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An explosive pair

The discovery of a new type of supernova may shed light on some universal mysteries

Weizmann Institute of Science

Not all explosions are created equal: It's as true for film effects as it is for the stars. Yet, until now, scientists had only observed two basic kinds of exploding stars, known as supernovae. Now, scientists at the Weizmann Institute of science, in collaboration with others around the world, have identified a third type of supernova. Their findings appeared this week in Nature.

The first two types of supernova are either hot, young giants that go out in a violent display as they collapse under their own weight, or old, dense white dwarves that blow up in a thermonuclear explosion. The new supernova appeared in telescope images in early January, 2005 and scientists, seeing that it had recently begun the process of exploding, started collecting and combining data from different telescope sites around the world, measuring both the amount of material thrown off in the explosion and its chemical makeup. But Dr. Avishay Gal-Yam, Hagai Perets, (now at the Harvard-Smithsonian Center for Astrophysics), Iair Arcavi and Michael Kiewe of the Weizmann Institute's Faculty of Physics, together with Paolo Mazzali of the Max-Planck Institute for Astrophysics, Germany, and the Scuola Normale Superiore, Pisa, and INAF/Padova Observatory in Italy, Prof. David Arnett from the University of Arizona, and researchers from across the USA, Canada, Chile and the UK, soon found that the new supernova did not fit either of the known patterns.

On the one hand, the amount of material hurled out from the supernova was too small for it to have come from an exploding giant. In addition, its location, distant from the busy hubs where new stars form, implied it was an older star that had had time to wander off from its birthplace. On the other hand, its chemical makeup didn't match that commonly seen in the second type. 'It was clear,' says the paper's lead author Perets, 'that we were seeing a new type of supernova.' The scientists turned to computer simulations to see what kind of process could have produced such a result.

The common type of exploding white dwarf (a type Ia supernova) is mainly made up of carbon and oxygen, and the chemical composition of the ejected material reflects this. The newly-discovered supernova had unusually high levels of the elements calcium and titanium; these are the products of a nuclear reaction involving helium, rather than carbon and oxygen. 'We've never before seen a spectrum like this one,' says Mazzali. 'It was clear that the unique chemical composition of this explosion held an important key to understanding it.' Where did the helium come from? The simulations suggest that a pair of white dwarves are involved; one of them stealing helium from the other. When the thief star's helium load rises past a certain point, the explosion occurs. 'The donor star is probably completely destroyed in the process, but we're not quite sure about the fate of the thief star,' says Gal-Yam.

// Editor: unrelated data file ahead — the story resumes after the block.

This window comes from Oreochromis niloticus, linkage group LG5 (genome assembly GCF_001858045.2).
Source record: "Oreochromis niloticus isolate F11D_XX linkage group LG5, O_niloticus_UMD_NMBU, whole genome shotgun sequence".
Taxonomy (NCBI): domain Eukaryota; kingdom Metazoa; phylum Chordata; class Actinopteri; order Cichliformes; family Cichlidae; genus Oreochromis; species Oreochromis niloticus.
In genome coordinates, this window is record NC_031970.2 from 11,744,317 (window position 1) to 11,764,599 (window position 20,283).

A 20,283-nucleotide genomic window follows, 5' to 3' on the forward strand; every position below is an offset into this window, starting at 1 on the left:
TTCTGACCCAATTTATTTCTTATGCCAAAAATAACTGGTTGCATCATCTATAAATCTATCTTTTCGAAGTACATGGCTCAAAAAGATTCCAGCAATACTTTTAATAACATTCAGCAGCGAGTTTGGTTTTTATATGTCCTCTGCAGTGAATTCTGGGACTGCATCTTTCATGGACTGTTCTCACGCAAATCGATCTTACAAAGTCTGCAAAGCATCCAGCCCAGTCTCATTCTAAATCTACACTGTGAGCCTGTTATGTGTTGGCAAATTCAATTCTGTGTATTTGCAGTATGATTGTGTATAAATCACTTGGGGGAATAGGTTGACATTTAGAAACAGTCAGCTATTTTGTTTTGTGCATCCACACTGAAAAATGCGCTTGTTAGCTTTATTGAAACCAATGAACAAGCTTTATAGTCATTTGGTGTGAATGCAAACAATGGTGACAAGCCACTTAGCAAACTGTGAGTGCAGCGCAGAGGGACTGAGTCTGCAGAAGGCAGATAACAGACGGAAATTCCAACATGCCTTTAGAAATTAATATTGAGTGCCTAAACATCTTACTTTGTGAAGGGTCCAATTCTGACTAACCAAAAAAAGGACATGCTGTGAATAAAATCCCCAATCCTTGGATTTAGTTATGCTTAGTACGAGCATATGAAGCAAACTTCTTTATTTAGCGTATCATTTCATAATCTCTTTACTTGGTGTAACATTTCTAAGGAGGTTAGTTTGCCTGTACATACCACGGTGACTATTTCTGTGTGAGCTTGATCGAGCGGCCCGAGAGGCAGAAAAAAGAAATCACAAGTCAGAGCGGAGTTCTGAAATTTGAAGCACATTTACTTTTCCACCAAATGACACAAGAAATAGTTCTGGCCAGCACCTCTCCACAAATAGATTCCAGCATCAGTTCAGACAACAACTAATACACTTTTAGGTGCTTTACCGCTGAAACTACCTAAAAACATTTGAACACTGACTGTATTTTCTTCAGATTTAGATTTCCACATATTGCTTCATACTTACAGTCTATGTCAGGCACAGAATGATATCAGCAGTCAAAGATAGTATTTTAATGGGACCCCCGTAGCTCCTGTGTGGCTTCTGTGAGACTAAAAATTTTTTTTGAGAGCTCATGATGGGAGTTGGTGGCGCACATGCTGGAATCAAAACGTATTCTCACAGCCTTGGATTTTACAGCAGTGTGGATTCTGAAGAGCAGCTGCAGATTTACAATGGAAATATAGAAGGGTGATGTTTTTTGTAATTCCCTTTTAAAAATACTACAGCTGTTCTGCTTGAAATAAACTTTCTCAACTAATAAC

The scientists believe that several other previously observed supernovae may fit this pattern. In fact, these relatively dim explosions might not be all that rare; if so, their occurrence could explain some puzzling phenomena in the universe. For example, almost all the elements heavier than hydrogen and helium have been created in, and dispersed by supernovae; the new type could help explain the prevalence of calcium in both the universe and in our bodies. It might also account for observed concentrations of particles called positrons in the center of our galaxy. Positrons are identical to electrons, but with an opposite charge, and some have hypothesized that the decay of yet unseen 'dark matter' particles may be responsible for their presence. But one of the products of the new supernova is a radioactive form of titanium that, as it decays, emits positrons. 'Dark matter may or may not exist,' says Gal-Yam, 'but these positrons are perhaps just as easily accounted for by the third type of supernova.'

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Dr. Avishay Gal-Yam's research is supported by the Nella and Leon Benoziyo Center for Astrophysics; the Yeda-Sela Center for Basic Research; the Peter and Patricia Gruber Awards; the Legacy Heritage Fund Program of the Israel Science Foundation; the Minerva Foundation with funding from the Federal German Ministry for Education and Research; and Miel de Botton Aynsley, UK.

The Weizmann Institute of Science in Rehovot, Israel, is one of the world's top-ranking multidisciplinary research institutions. Noted for its wide-ranging exploration of the natural and exact sciences, the Institute is home to 2,600 scientists, students, technicians and supporting staff. Institute research efforts include the search for new ways of fighting disease and hunger, examining leading questions in mathematics and computer science, probing the physics of matter and the universe, creating novel materials and developing new strategies for protecting the environment.

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